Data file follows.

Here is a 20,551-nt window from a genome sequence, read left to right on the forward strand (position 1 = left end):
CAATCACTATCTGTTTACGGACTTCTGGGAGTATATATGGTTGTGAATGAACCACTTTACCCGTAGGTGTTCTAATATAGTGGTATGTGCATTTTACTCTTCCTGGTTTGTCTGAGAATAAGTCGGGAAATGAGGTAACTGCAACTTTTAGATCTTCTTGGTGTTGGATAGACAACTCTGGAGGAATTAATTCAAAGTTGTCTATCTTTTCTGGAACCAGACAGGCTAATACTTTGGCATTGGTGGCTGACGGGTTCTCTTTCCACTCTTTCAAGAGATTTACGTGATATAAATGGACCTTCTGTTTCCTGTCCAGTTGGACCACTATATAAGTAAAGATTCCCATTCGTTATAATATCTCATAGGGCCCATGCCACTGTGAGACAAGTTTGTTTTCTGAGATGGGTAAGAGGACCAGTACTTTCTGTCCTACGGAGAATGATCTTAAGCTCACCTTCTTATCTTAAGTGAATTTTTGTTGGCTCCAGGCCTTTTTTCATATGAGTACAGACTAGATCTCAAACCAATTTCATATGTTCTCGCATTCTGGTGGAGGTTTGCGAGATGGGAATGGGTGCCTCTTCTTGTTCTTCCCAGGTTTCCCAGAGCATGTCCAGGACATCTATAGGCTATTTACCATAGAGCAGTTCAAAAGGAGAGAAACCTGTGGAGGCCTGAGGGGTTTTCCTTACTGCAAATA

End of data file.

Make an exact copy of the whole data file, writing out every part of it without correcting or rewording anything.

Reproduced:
Here is a 20,551-nt window from a genome sequence, read left to right on the forward strand (position 1 = left end):
CAATCACTATCTGTTTACGGACTTCTGGGAGTATATATGGTTGTGAATGAACCACTTTACCCGTAGGTGTTCTAATATAGTGGTATGTGCATTTTACTCTTCCTGGTTTGTCTGAGAATAAGTCGGGAAATGAGGTAACTGCAACTTTTAGATCTTCTTGGTGTTGGATAGACAACTCTGGAGGAATTAATTCAAAGTTGTCTATCTTTTCTGGAACCAGACAGGCTAATACTTTGGCATTGGTGGCTGACGGGTTCTCTTTCCACTCTTTCAAGAGATTTACGTGATATAAATGGACCTTCTGTTTCCTGTCCAGTTGGACCACTATATAAGTAAAGATTCCCATTCGTTATAATATCTCATAGGGCCCATGCCACTGTGAGACAAGTTTGTTTTCTGAGATGGGTAAGAGGACCAGTACTTTCTGTCCTACGGAGAATGATCTTAAGCTCACCTTCTTATCTTAAGTGAATTTTTGTTGGCTCCAGGCCTTTTTTCATATGAGTACAGACTAGATCTCAAACCAATTTCATATGTTCTCGCATTCTGGTGGAGGTTTGCGAGATGGGAATGGGTGCCTCTTCTTGTTCTTCCCAGGTTTCCCAGAGCATGTCCAGGACATCTATAGGCTATTTACCATAGAGCAGTTCAAAAGGAGAGAAACCTGTGGAGGCCTGAGGGGTTTTCCTTACTGCAAATA